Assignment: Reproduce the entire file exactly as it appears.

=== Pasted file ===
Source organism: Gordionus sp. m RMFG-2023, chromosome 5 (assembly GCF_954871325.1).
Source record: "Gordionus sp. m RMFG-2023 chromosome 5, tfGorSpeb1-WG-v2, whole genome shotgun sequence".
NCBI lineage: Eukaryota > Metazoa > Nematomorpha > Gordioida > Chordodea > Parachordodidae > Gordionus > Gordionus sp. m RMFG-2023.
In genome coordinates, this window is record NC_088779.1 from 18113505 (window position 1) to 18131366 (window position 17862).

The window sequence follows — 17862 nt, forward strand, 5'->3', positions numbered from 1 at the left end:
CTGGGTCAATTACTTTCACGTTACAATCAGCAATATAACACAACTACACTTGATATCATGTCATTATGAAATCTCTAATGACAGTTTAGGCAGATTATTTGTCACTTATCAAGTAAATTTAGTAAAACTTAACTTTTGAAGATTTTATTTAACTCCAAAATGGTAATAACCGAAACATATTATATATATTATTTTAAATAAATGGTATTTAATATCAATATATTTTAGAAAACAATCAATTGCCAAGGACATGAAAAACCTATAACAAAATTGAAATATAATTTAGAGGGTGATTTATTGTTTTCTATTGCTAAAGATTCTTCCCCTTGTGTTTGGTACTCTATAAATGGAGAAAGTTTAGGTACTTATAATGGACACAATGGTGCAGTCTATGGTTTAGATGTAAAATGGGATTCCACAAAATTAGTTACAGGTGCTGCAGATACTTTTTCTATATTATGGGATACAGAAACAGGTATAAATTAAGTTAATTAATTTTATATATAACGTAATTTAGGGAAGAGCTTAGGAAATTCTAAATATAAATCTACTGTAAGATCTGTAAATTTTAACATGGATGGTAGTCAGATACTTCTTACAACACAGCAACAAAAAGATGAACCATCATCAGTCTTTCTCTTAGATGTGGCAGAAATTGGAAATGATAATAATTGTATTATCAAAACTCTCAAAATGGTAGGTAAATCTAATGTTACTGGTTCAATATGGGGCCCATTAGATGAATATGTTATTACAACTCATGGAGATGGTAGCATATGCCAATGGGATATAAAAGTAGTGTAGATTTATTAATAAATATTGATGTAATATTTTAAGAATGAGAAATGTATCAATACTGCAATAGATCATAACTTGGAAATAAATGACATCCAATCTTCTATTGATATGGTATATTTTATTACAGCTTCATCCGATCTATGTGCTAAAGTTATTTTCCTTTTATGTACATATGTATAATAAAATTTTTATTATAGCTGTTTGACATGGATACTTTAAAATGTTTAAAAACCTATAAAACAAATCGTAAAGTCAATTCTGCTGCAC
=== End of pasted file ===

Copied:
Source organism: Gordionus sp. m RMFG-2023, chromosome 5 (assembly GCF_954871325.1).
Source record: "Gordionus sp. m RMFG-2023 chromosome 5, tfGorSpeb1-WG-v2, whole genome shotgun sequence".
NCBI lineage: Eukaryota > Metazoa > Nematomorpha > Gordioida > Chordodea > Parachordodidae > Gordionus > Gordionus sp. m RMFG-2023.
In genome coordinates, this window is record NC_088779.1 from 18113505 (window position 1) to 18131366 (window position 17862).

The window sequence follows — 17862 nt, forward strand, 5'->3', positions numbered from 1 at the left end:
CTGGGTCAATTACTTTCACGTTACAATCAGCAATATAACACAACTACACTTGATATCATGTCATTATGAAATCTCTAATGACAGTTTAGGCAGATTATTTGTCACTTATCAAGTAAATTTAGTAAAACTTAACTTTTGAAGATTTTATTTAACTCCAAAATGGTAATAACCGAAACATATTATATATATTATTTTAAATAAATGGTATTTAATATCAATATATTTTAGAAAACAATCAATTGCCAAGGACATGAAAAACCTATAACAAAATTGAAATATAATTTAGAGGGTGATTTATTGTTTTCTATTGCTAAAGATTCTTCCCCTTGTGTTTGGTACTCTATAAATGGAGAAAGTTTAGGTACTTATAATGGACACAATGGTGCAGTCTATGGTTTAGATGTAAAATGGGATTCCACAAAATTAGTTACAGGTGCTGCAGATACTTTTTCTATATTATGGGATACAGAAACAGGTATAAATTAAGTTAATTAATTTTATATATAACGTAATTTAGGGAAGAGCTTAGGAAATTCTAAATATAAATCTACTGTAAGATCTGTAAATTTTAACATGGATGGTAGTCAGATACTTCTTACAACACAGCAACAAAAAGATGAACCATCATCAGTCTTTCTCTTAGATGTGGCAGAAATTGGAAATGATAATAATTGTATTATCAAAACTCTCAAAATGGTAGGTAAATCTAATGTTACTGGTTCAATATGGGGCCCATTAGATGAATATGTTATTACAACTCATGGAGATGGTAGCATATGCCAATGGGATATAAAAGTAGTGTAGATTTATTAATAAATATTGATGTAATATTTTAAGAATGAGAAATGTATCAATACTGCAATAGATCATAACTTGGAAATAAATGACATCCAATCTTCTATTGATATGGTATATTTTATTACAGCTTCATCCGATCTATGTGCTAAAGTTATTTTCCTTTTATGTACATATGTATAATAAAATTTTTATTATAGCTGTTTGACATGGATACTTTAAAATGTTTAAAAACCTATAAAACAAATCGTAAAGTCAATTCTGCTGCAC